Waiting Room

We went to the OU game today with my Dad. Minutes before kickoff, Beatrice was playfully running and fell, hitting her head hard on the pavement. Seemingly instantaneous, a huge, angry bump protruded from her forehead. In the after, all around us there were EMTs, police, and kind bookstore workers, while I swirled about in a muffled tunnel of my screaming, hurting child. She never lost consciousness, and once we got her calm- which took at least 20 minutes- it seemed like she was going to be okay. The EMTs suggested an ambulance ride to the ER, but we couldn't bear to put her through that again, so we drove her to Children's ER ourselves. By the time we arrived, she was all giggles and snacks. We were rattled but becoming less panicky by the minute. The waiting room was busy and there were lots of kids everywhere. I was surprised when we got quickly into a room. I thought maybe it was just me but the staff seemed out of sorts. The doctor saw us quickly and put our fears to rest. Our girl would be fine. I asked if they had seen many victims from Stillwater. She said, "Oh, yes." And then, "We just got word that we lost a two year old in the OR." Chills. My heart plummets to the pit of my stomach. I looked at Bea, playing with the thermometer and taking her doll's temperature, and I was so very grateful. It was then, when we emerged from our room ready to go home that I realized: All those kids in the waiting room were wearing OSU gear. Their parents, too. A woman in a wheelchair was battered and war-torn. These were the parents and village-folk of kids hurt in the parade today. Their babies had been medi-flighted here.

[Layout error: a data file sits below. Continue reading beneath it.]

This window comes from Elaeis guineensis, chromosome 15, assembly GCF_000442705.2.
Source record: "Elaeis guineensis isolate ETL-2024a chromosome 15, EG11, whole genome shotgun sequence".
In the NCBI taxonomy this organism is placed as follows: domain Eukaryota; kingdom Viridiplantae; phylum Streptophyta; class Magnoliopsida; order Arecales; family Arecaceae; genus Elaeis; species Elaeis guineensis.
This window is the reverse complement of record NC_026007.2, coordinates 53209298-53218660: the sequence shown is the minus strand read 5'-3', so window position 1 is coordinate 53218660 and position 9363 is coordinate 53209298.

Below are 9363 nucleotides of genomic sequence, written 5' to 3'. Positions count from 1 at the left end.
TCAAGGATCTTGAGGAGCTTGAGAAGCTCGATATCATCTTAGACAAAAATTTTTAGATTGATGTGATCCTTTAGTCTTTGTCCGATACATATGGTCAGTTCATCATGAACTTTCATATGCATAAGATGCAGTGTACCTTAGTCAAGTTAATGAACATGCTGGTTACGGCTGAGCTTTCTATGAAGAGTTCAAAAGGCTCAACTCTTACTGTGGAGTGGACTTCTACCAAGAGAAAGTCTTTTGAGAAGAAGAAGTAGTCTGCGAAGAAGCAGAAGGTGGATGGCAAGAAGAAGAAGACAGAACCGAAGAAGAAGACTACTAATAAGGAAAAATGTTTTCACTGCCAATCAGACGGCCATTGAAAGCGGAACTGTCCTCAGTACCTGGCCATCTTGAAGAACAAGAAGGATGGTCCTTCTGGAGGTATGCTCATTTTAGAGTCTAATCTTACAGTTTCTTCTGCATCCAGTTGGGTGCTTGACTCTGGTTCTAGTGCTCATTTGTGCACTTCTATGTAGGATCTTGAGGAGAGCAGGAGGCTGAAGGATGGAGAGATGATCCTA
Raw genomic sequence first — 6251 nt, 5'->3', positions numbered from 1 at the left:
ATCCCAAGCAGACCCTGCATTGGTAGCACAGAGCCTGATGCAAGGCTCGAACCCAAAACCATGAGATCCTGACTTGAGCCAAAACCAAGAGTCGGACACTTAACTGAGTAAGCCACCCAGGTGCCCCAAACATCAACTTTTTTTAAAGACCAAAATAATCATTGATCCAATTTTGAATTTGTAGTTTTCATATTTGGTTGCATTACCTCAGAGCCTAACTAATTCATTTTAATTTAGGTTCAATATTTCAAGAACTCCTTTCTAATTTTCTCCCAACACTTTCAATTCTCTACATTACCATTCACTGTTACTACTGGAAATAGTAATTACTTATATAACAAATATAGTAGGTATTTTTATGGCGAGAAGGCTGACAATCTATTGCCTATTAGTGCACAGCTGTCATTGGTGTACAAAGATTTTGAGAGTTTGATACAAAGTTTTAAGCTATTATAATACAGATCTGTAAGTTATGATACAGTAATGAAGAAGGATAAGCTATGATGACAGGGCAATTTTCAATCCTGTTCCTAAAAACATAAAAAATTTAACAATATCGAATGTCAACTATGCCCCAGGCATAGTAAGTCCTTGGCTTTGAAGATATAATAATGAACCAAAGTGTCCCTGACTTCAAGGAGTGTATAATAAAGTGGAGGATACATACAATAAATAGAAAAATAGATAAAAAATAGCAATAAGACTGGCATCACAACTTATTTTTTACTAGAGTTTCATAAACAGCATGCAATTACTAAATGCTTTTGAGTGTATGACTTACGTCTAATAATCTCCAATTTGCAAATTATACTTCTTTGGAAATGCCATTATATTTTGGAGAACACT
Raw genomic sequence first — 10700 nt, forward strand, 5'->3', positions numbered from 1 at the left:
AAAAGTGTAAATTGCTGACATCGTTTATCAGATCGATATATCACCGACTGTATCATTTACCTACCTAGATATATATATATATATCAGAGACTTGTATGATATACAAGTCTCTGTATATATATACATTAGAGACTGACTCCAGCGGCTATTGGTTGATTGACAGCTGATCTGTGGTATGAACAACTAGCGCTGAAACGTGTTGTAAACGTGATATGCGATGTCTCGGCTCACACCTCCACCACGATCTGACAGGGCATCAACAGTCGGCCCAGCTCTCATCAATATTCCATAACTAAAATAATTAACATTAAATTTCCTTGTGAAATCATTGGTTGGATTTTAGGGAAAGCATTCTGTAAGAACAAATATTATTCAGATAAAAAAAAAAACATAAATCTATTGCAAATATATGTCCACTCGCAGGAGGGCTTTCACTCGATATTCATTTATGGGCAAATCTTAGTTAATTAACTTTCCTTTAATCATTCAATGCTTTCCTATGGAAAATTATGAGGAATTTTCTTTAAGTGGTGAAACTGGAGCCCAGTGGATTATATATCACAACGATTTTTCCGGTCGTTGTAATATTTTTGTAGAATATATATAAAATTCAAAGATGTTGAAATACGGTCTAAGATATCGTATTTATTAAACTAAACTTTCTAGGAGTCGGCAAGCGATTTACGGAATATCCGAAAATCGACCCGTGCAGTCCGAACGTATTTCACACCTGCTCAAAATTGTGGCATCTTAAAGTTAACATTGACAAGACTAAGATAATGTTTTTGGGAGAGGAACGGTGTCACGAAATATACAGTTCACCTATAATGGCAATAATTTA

This year and its medical trauma has taken something from us, no doubt. There was a palpable PTSD for us when we were once again en route to Children's with our baby. But through the storm, David and I have been given the gift of gratitude. I don't think I'll long forget that waiting room today. My baby got to walk out of it. That makes us incredibly fortunate. All of our prayers are with those lost and injured, and their families, as well as all the witnesses and responders who answered the call. Hug those you love. Peace.